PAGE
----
• The subscore must contain information that is sufficiently different from the information that is contained by the assessment’s total score.

If a subscore (or any score) is not reliable, there is no value in reporting it. The subscore will lack precision, and any decisions made on an unreliable score might not be valid. There is also little value if the subscore does not provide any new information. If the subscores are effectively redundant to the total score, then there is no need to report them. The flip side of the problem is that if subscores do not correlate with the total score, then the assessment may not be unidimensional, and then it may not make sense to report the total score. These are the problems that test developers wrestle with when they lie awake at night.

Excerpt from Questionmark’s Test Analysis Report showing low reliability of three topic scores.

As you might have guessed from the title of their article, Feinberg and Wainer have proposed a simple, empirically-based equation for determining whether or not a subscore should be reported. The equation yields a value that Sandip Sinharay and Shelby Haberman called the Value Added Ratio (VAR). If a subscore on an assessment has a VAR value greater than one, then they suggest that this justifies reporting it. All of the VAR values that are less than one, should not be reported. I encourage interested readers to check out Feinberg and Wainer’s article (which is less than two pages, so you can handle it) for the formula and step-by-step instructions for its application.

 

Intro to high-stakes assessment

Lance bio pic  Posted by

Hello, and welcome to my first blog post for Questionmark. I joined Questionmark in May of 2014 but have just recently become Product Owner for Authoring. That means I oversee the tools we build to help people like you write their questions and assessments.

My professional background in assessment is mostly in the realm of high-stakes testing. That means I’ve worked with organizations that license, certify, or otherwise credential individuals. These include medical/nursing boards, driving standards organizations, software/hardware companies, financial services, and all sorts of sectors where determining competency is important.

With that in mind, I thought I’d kick off my blogging career at Questionmark with a series of posts on the topic of high-stakes assessment.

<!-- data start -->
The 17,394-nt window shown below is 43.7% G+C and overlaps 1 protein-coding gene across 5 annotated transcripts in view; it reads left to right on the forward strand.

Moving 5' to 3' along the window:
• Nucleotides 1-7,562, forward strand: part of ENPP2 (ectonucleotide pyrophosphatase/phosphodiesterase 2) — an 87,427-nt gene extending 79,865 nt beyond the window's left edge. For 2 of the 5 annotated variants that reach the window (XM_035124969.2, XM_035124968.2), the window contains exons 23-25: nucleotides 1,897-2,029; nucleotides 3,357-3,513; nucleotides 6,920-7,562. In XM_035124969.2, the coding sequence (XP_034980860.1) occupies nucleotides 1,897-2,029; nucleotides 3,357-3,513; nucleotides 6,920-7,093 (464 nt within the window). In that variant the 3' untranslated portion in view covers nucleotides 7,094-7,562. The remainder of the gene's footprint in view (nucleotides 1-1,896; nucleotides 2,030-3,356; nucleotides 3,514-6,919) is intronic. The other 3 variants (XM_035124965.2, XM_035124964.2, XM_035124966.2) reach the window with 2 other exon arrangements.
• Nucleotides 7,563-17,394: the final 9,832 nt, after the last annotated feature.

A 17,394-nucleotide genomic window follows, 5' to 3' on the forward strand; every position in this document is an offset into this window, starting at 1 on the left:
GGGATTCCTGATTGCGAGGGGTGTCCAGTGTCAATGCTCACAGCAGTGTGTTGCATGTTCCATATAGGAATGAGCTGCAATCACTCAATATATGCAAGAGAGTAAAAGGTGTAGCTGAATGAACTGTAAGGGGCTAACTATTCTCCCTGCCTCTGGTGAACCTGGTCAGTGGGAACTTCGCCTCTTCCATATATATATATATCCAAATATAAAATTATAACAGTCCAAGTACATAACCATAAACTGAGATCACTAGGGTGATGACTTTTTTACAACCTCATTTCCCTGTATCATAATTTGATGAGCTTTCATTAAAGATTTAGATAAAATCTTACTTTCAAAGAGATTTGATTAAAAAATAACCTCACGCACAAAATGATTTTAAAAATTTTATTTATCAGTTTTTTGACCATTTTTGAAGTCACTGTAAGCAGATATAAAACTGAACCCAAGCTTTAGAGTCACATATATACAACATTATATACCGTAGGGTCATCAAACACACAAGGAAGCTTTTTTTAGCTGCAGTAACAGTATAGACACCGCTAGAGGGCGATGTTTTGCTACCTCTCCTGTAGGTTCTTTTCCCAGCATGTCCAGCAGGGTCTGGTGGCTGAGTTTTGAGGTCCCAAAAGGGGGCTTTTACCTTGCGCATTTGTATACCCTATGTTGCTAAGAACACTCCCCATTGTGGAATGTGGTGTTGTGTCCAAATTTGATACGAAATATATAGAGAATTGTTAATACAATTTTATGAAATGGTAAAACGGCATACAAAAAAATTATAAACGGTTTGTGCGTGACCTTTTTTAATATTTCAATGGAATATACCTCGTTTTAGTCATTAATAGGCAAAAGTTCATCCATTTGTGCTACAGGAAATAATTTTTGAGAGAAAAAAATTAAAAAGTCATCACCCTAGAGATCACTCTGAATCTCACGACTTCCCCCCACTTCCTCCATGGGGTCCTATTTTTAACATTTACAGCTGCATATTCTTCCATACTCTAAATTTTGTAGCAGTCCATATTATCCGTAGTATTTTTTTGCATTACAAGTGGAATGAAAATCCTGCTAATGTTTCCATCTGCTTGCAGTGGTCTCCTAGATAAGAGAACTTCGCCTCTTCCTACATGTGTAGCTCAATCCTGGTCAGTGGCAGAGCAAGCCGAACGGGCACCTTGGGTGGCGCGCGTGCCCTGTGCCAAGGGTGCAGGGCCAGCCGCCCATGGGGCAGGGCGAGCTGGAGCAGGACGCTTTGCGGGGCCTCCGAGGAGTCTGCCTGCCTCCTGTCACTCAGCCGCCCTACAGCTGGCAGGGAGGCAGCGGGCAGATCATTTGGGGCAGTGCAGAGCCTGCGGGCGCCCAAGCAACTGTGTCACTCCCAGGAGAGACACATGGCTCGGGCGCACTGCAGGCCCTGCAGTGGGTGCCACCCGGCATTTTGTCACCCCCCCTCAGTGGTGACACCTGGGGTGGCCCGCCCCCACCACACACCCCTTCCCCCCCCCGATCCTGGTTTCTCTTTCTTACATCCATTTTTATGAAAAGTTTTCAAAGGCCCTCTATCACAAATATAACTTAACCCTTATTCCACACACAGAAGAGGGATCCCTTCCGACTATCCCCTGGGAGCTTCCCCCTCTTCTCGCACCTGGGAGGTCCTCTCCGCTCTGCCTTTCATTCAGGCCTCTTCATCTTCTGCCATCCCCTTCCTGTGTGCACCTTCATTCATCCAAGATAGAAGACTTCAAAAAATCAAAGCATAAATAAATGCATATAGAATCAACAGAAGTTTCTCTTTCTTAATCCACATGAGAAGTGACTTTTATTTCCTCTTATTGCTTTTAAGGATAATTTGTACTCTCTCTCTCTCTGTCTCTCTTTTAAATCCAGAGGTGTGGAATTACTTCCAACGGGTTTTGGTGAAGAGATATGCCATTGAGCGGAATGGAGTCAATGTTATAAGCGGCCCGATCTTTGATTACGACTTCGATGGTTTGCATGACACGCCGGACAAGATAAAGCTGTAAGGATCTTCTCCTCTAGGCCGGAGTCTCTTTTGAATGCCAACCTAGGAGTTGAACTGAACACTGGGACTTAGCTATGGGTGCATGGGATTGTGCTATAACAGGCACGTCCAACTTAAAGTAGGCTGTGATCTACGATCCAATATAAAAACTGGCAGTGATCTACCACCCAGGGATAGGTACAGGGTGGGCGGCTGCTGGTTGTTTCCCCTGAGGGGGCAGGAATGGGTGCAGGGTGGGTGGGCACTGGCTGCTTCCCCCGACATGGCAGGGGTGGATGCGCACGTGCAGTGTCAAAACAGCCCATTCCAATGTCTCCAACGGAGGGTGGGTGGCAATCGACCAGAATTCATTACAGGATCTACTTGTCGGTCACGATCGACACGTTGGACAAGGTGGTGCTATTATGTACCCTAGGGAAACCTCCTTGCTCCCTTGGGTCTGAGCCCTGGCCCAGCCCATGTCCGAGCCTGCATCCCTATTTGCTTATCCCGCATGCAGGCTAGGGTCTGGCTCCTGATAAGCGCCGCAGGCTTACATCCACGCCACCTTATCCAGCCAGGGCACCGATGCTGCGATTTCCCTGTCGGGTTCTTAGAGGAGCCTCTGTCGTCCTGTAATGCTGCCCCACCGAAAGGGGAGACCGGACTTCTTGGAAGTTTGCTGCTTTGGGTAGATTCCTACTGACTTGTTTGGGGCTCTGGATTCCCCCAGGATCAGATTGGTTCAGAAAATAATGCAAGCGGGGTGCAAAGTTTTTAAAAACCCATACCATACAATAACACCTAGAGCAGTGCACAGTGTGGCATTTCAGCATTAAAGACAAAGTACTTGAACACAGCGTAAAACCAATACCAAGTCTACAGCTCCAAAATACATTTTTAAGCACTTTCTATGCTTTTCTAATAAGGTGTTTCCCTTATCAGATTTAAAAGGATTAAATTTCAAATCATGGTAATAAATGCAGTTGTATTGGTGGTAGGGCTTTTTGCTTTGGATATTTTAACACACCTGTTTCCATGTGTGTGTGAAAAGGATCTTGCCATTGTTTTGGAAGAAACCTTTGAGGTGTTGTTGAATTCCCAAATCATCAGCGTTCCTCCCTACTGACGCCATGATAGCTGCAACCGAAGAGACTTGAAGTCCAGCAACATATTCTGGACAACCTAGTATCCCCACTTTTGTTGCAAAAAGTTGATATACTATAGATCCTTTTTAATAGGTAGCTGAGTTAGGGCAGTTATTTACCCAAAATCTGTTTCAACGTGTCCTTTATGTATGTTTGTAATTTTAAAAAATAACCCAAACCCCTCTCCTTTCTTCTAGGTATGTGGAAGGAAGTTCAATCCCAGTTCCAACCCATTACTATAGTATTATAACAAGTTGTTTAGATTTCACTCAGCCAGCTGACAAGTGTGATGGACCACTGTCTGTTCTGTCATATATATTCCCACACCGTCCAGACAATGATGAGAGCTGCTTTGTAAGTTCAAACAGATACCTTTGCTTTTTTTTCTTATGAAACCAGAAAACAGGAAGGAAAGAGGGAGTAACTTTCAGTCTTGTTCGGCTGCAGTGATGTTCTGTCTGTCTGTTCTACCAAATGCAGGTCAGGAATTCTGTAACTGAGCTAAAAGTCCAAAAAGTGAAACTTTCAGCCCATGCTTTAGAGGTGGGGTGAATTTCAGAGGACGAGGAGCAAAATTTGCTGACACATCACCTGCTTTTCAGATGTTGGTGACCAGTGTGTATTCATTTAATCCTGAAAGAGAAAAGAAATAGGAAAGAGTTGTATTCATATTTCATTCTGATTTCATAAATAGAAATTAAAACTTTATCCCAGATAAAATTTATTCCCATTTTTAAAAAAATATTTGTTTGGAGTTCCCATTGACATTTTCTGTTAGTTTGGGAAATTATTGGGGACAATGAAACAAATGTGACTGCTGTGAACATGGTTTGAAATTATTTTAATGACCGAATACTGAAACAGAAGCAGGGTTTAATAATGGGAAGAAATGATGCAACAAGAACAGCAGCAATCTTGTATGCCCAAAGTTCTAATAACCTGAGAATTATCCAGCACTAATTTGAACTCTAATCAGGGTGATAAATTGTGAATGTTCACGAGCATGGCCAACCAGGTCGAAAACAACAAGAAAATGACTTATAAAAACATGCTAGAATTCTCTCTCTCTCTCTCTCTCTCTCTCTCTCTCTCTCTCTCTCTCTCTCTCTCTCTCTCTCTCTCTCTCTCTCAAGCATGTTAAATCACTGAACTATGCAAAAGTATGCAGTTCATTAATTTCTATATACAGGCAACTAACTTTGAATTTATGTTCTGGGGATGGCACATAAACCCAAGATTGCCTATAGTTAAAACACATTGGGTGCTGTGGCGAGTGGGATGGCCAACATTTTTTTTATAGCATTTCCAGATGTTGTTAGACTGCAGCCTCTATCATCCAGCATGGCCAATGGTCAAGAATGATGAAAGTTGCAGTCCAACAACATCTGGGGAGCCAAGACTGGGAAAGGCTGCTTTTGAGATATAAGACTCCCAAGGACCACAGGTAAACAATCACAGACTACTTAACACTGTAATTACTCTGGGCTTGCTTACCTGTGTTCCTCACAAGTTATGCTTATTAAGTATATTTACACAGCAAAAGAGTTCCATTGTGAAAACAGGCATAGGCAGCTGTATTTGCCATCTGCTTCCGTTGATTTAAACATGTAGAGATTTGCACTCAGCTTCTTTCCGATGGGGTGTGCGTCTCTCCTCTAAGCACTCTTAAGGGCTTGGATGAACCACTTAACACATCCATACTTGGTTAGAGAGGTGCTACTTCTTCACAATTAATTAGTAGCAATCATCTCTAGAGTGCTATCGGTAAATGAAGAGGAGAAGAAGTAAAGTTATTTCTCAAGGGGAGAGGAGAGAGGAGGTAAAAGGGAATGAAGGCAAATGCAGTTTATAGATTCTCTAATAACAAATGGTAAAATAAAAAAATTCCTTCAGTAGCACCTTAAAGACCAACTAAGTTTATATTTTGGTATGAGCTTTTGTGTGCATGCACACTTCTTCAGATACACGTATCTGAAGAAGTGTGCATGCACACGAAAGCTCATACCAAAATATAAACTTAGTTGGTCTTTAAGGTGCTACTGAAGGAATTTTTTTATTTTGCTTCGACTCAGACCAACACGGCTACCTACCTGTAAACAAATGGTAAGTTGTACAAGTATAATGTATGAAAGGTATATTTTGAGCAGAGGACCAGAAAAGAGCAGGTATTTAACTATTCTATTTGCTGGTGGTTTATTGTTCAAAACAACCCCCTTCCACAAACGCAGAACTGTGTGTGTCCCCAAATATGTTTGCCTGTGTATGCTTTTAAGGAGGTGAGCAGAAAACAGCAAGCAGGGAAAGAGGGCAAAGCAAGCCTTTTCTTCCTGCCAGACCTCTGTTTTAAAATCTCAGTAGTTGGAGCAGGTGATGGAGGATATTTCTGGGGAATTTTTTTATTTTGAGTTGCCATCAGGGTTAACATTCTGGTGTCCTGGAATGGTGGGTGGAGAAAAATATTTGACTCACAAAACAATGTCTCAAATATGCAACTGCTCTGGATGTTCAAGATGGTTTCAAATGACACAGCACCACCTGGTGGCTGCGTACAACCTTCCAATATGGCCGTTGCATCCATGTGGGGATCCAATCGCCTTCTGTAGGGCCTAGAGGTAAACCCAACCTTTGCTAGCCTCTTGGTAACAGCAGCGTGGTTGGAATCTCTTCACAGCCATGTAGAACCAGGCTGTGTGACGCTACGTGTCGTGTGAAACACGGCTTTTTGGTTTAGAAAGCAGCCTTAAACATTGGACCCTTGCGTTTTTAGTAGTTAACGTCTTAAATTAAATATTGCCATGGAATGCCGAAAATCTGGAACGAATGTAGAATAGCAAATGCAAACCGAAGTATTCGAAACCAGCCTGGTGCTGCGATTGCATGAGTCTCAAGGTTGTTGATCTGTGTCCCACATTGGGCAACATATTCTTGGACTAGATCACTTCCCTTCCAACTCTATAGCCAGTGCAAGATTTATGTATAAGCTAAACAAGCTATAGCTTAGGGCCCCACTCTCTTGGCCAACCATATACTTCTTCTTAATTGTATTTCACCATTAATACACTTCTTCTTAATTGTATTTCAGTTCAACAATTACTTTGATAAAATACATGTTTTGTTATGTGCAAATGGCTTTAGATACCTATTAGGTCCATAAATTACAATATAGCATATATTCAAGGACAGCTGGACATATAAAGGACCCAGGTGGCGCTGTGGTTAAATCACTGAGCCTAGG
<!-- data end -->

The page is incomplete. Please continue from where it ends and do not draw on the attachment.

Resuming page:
Now that I’ve riveted your attention with that awesome and no-at-all tedious opening you’re naturally chomping at the bit to learn more, right?

Right?

Read on!

High-stakes assessment defined

I think of a high-stakes assessment as having the following traits:

It strongly influences or determines an individual’s ability to practice a profession

Organizations that administer high-stakes assessments operate along a continuum of influence. For example, certifications from SAP or other IT organizations are typically viewed as desirable by employers and may be used as a differentiator when hiring or setting compensation, but are not necessarily required for employment. At the other end of the continuum we have organizations that actually determine a person’s ability to practice a profession. An example is that you must be licensed by a state bar association to practice law in a US state. In between these extremes lie many shades of influence. The key concept here is that the influence is real…from affecting hiring/promotion decisions to flat-out determining if a person can be hired or continue to work in their chosen profession.

It awards credentials that belong to the individual

This is all about scope and ownership. These credentialing organizations almost always award a license/certification to the individual. If you get certified by SAP, that certification is yours even if your employer paid for it.

Speaking about scope, that certificate represents skills that are employer-neutral, and in the case of most IT certifications, the skills are generally unbounded by region as well. A certification acquired in the United States means the same thing in Canada, in Russia, in Mongolia, in Indonesia in…you get the point.

Stan Lee

Okay, so these organizations influence who can work in professions and who can’t. Big whoop, right? Right! It really is a big whoop.

As Stan Lee has told us repeatedly, “Excelsior!”

Hmmm. That’s not the quote I wanted.

I meant, as Stan Lee has told us repeatedly, “With great power comes great responsibility!”*

And these orgs do have great power. They also, in many cases, have powerful members. For example, medical boards in the United States certify elite medical professionals. In all cases, these orgs are simultaneously making determinations about the public good and people’s livelihoods. As a result, they tend to take the process very seriously.

Ok… But what does it all mean?

Glad you asked. Stay tuned for my next post to find out.

Till then, Excelsior!

* So, it turns out that some guy named “Voltaire” said this first. But really, who’s had a bigger impact on the world? Voltaire – if that’s even his real
name – or Stan Lee? :)